When it comes to girls and young women characters there appears to be an odd belief that there are few examples of them in comedy, specifically examples who could be held up as comedic role models. I seem to have some extra time on my hands right now and rather than rearrange my wardrobe I have decided to dedicate an essay each to the fictional girls and young women who deserve more recognition for their comedy.
It’s Thursday and once again I find myself writing about a little girl who doesn’t fit in and doesn’t intend to. Comedy ensues.
This week you voted for Wednesday Addams. Originally a character in a 1930’s comic strip in The New Yorker by Charles Addams, Wednesday Addams has been in papers, cartoons, TV series and film. But my first encounter with Wednesday Addams was in the films and my love for this creepy, kooky, mysterious and spooky character on the big screen holds to this day.
It is my sincere belief that Christina Ricci was not born, but willed into existence by the Addams Family franchise to play Wednesday Addams. Not only is Ricci’s round visage reminiscent of those spooky porcelain dolls you swear are watching you, but her sober delivery and cold stare show that, at 11 years old, Ricci had a firm grasp of who Wednesday Addams was. It is a role a child (or adult for that matter) could be tempted to ham up, but Ricci’s stern portrayal stole the show. Clearly Ricci shared her character’s precocious streak.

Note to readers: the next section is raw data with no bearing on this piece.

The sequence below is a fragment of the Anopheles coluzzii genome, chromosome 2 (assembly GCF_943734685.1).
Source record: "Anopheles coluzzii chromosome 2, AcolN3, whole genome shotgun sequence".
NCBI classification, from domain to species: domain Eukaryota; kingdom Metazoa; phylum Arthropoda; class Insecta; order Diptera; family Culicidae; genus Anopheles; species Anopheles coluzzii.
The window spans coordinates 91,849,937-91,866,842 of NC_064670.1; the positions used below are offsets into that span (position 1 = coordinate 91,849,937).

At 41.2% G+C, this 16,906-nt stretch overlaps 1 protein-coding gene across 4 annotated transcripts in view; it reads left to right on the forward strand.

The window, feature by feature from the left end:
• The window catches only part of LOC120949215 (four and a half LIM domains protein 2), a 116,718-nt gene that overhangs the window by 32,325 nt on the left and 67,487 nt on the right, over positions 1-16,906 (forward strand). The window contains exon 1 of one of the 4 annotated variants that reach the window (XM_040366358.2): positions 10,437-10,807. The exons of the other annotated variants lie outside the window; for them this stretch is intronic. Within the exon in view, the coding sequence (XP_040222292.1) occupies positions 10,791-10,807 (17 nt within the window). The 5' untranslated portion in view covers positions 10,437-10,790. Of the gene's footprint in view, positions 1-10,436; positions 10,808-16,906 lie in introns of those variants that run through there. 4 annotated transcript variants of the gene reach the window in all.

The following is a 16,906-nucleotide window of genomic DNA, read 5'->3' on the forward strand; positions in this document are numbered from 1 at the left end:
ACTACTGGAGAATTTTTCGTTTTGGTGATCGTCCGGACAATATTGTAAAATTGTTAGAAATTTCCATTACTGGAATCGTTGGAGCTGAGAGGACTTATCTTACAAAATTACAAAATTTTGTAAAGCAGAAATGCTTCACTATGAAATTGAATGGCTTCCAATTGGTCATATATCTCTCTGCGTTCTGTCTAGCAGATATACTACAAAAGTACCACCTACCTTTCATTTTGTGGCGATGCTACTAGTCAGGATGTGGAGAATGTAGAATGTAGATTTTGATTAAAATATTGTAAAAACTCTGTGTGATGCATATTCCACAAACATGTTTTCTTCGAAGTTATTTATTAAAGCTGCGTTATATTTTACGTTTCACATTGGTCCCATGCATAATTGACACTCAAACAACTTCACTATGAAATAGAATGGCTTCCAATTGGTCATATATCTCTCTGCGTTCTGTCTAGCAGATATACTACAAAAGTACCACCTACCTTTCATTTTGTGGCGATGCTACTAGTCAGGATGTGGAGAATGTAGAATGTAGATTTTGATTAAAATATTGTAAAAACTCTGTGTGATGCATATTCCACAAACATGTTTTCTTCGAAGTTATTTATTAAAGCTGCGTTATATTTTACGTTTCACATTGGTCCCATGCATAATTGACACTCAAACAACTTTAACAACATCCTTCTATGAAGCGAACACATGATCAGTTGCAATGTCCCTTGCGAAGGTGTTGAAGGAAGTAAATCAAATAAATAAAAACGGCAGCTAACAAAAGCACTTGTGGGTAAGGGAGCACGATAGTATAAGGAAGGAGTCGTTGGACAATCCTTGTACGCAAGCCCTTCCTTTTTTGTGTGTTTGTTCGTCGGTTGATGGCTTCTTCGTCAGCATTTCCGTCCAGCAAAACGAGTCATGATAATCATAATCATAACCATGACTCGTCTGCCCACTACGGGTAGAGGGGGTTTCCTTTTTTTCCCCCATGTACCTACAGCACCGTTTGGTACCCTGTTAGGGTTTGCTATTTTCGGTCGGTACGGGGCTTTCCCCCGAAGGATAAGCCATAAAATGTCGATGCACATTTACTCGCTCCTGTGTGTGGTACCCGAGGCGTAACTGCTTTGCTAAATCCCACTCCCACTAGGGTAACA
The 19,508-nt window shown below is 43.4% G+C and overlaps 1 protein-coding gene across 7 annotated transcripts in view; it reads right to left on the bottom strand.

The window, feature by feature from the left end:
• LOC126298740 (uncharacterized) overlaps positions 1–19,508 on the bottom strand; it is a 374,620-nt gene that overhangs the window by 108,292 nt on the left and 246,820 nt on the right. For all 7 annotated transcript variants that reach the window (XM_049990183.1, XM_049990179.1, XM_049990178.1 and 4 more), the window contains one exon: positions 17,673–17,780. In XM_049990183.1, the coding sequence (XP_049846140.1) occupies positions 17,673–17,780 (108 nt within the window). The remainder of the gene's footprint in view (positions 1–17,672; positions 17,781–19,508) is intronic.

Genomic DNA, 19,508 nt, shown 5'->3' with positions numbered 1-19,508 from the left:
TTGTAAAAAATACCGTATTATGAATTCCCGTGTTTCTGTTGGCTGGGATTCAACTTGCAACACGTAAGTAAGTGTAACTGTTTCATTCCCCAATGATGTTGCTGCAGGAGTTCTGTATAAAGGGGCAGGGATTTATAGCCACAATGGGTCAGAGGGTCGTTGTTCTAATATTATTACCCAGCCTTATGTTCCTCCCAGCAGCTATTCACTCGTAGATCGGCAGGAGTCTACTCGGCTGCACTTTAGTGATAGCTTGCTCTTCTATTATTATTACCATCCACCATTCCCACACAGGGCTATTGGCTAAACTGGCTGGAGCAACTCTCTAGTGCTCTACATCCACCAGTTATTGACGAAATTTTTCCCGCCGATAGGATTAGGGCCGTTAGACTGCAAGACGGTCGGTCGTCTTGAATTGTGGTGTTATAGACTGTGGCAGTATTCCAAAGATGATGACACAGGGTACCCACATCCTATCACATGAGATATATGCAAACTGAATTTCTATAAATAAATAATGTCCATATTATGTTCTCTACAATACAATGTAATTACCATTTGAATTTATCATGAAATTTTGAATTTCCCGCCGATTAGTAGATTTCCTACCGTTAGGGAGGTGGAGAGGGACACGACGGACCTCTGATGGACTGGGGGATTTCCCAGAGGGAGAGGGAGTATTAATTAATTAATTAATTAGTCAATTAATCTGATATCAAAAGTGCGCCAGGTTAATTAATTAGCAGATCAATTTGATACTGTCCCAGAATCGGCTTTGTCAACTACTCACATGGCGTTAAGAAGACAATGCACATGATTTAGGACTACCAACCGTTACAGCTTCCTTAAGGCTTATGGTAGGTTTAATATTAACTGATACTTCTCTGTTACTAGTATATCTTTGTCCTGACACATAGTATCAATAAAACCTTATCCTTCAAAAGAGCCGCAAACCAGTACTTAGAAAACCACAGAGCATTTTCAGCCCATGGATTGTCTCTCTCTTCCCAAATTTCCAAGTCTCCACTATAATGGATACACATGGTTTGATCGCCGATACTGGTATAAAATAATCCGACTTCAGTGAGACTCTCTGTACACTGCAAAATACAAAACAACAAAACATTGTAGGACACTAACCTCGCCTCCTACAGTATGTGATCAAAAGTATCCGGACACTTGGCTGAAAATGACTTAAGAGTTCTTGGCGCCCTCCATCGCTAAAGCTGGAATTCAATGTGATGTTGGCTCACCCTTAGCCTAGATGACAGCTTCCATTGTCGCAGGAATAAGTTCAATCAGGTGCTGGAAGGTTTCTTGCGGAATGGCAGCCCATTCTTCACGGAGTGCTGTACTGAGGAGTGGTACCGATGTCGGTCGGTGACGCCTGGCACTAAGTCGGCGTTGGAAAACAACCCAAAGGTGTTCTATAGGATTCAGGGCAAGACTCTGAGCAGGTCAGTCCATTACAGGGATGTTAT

As a comedy character in the films, Wednesday Addams is fascinating. Too weird, self-aware and comfortable with herself to be the straight man, Wednesday’s severity creates a comedy grey area as she leaves people with the distinct sensation she is laughing at them. Inside. She is simply one of those people who goes through life forever unruffled. It’s an attribute that causes the people around her to increasingly fuss and flounder, becoming more ridiculous. Their discomfort contrasted with Wednesday’s cool demeanour makes for great comedy.
Also, Wednesday Addams is the queen of deadpan. From asking a girl scout selling girl scout cookies who has slighted her if her cookies “are made with real girl scouts?” to answering the question: “what would you do if you met the right man, who worshipped and adored you, who’d do anything for you, who’d be your devoted slave, then what would you do?” with the devastating “I’d pity him” Wednesday makes Daria Morgendorffer sound like Brittany Taylor.
While I don’t necessarily think young girls grew up wishing their mother would let them play games called Is there a God? which involve electrocuting a sibling, I do think plenty of us lived vicariously through Wednesday every time she unsettled her foes with her dry wit. It’s no wonder every Halloween there’s a clutch of people out in long pigtails and black Peter Pan collared dresses. She truly is a comedy icon.
If you have a character you’d like to suggest for this, then tweet me @funnywomened
Read why Marmalade Atkins is a comedy icon here!
Read why Tracy Beaker is a comedy icon here!
Read why Daria Morgendorffer is a comedy icon here!
Read why Anastasia Krupnik is a comedy icon here!
Read why Helga Pataki is a comedy icon here!